IF the point man for President-elect Clinton's agenda for change is Texas Sen. Lloyd Bentsen Jr., the laid-back chairman of the powerful tax-writing Senate Finance Committee and Mr. Clinton's first cabinet nominee (Treasury), his counterpoint has to be Donna Shalala, the take-charge chancellor of the University of Wisconsin (UW), friend of Hillary, and Clinton's choice to run this country's major social programs at Health and Human Services (HHS).
If a master at packaging a tax policy and a self-confident provider of services ready to spend tax dollars can work in harness, it could provide the new paradigm for governing Clinton was searching for at his two-day economic conference in Little Rock.
By picking Mr. Bentsen, Clinton reassured the financial community it won't be the victim of radical, anti-establishment change but, instead, a full partner. At the same time he signaled to social activists that with Ms. Shalala's nomination they will have a strong advocate with close ties to the White House to see to their concerns.
It's a familiar political model based on protecting each group on matters of key importance to them, the kind of balance Clinton strove to keep intact in his long campaign to convince voters he was the one who stood for change.
Clinton has a team player in Bentsen. He'll help him design a tax package to stimulate the economy, take steps toward bringing the budget into balance and bringing down the national deficit, and give the hard-pressed middle class a little tax relief if that's what Clinton wants.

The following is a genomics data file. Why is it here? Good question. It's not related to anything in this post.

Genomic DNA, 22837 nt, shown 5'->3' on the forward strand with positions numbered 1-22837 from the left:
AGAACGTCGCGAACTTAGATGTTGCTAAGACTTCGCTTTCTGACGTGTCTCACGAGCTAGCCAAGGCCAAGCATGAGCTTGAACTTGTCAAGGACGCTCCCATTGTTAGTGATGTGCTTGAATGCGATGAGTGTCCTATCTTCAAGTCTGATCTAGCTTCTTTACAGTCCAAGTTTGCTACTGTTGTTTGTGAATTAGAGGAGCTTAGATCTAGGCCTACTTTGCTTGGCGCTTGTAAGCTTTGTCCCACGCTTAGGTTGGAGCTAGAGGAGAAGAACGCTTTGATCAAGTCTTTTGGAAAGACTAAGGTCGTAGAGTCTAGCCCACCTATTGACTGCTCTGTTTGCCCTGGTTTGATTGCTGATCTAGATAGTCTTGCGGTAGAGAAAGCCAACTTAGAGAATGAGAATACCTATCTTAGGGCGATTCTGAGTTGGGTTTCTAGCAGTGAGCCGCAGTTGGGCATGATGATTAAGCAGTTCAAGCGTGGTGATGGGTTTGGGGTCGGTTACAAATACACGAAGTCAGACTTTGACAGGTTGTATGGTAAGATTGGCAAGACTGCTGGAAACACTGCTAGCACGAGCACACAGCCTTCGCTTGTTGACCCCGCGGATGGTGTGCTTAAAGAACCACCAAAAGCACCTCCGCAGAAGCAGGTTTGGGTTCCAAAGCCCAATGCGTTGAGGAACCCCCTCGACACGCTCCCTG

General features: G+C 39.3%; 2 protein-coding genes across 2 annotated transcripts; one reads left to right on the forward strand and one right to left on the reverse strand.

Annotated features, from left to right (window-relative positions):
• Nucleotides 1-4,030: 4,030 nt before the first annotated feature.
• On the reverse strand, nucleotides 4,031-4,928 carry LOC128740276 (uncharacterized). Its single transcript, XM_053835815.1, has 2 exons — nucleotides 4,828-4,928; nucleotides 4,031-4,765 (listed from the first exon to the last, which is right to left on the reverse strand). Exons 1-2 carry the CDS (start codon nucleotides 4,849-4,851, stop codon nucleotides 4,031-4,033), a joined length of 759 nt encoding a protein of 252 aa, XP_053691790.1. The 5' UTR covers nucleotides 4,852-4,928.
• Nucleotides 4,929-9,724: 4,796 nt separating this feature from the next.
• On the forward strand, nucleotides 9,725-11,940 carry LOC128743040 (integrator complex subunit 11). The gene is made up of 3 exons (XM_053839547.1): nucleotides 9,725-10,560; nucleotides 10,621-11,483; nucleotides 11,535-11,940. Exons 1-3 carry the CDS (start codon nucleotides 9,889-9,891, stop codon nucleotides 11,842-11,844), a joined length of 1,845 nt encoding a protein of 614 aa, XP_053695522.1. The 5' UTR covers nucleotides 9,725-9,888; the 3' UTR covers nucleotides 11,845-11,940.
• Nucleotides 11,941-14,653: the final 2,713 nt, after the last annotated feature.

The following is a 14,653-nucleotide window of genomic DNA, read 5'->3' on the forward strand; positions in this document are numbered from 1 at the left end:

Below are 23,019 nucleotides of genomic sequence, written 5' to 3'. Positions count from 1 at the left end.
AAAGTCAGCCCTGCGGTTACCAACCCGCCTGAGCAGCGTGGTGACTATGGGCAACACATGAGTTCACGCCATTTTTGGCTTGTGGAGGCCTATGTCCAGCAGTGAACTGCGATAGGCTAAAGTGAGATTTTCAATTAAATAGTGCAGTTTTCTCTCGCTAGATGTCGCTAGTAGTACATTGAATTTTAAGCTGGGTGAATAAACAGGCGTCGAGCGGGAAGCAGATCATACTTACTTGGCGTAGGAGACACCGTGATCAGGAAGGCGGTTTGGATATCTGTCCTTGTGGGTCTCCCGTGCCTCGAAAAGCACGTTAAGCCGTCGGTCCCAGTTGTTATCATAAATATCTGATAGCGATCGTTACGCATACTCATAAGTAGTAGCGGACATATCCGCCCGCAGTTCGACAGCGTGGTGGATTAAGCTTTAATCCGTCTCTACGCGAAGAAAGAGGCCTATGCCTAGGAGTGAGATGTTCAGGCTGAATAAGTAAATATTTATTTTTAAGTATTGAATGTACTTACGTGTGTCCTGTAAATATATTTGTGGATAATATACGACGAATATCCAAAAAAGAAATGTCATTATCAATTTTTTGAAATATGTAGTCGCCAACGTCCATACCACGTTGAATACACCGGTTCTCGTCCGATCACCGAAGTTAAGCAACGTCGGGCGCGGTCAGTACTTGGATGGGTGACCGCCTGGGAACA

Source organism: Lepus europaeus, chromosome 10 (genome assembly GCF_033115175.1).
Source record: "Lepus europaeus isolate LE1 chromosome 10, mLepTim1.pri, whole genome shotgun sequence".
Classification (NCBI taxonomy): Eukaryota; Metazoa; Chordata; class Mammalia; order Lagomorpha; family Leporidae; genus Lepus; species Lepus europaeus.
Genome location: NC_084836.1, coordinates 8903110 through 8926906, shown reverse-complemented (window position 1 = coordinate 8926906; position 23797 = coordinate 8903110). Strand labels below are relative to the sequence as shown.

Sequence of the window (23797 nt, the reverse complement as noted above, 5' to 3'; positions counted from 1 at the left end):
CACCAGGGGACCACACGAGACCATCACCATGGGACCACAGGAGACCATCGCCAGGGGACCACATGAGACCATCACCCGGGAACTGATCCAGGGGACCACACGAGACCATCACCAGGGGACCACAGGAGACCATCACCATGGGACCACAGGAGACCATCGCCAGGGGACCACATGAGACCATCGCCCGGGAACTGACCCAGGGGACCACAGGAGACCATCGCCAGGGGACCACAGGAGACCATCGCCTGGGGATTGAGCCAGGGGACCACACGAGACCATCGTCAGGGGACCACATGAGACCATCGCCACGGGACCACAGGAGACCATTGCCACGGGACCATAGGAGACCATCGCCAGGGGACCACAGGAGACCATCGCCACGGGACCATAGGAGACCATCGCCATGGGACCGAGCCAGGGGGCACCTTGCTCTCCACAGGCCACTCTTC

On the side, Bentsen is apt to play the progressive capitalist of the 1950s who hands out tax breaks in the name of stimulating the economy while taking care not to disturb the corporate status quo.
When Shalala was nine years old and there was a tornado watch, her mother found her at a corner directing traffic. At HHS, she can be expected to find ways to make the department's huge bureaucracy deliver services to its millions of clients in a more efficient way.
She struck that keynote at the Little Rock conference when she said she plans to "change the culture of the department so you're always trying to improve," a technique she claims "also saves money."
The question is how much operating room these two key players will have in a Clinton administration.
Clinton admires Bentsen's skill in building coalitions in Texas, where he won by huge margins by pulling in the rural courthouse crowd, keeping tycoons in Dallas and Houston happy, and not alienating Texas' noisy liberal wing. Clinton wants to build that kind of coalition on the national scene. Last fall, Bentsen reaffirmed his commitment to that kind of special-interest politics when he put special relief for two of his favorite interest groups - independent oil men and commercial real estate developers
- in his tax bill.
WHEN the commercial realtors market collapsed in the late 1980s, it helped pull down one savings and loan operation after another and left the country with a glut of empty commercial space. Bentsen wants to restore the passive loss deduction that allowed S&Ls to deduct operating losses from other income. He likes business incentives, but he's slow to curb abuses and saw no need for dramatic changes in the way we do business when the country's economy went into shock in the late '80s following the rash of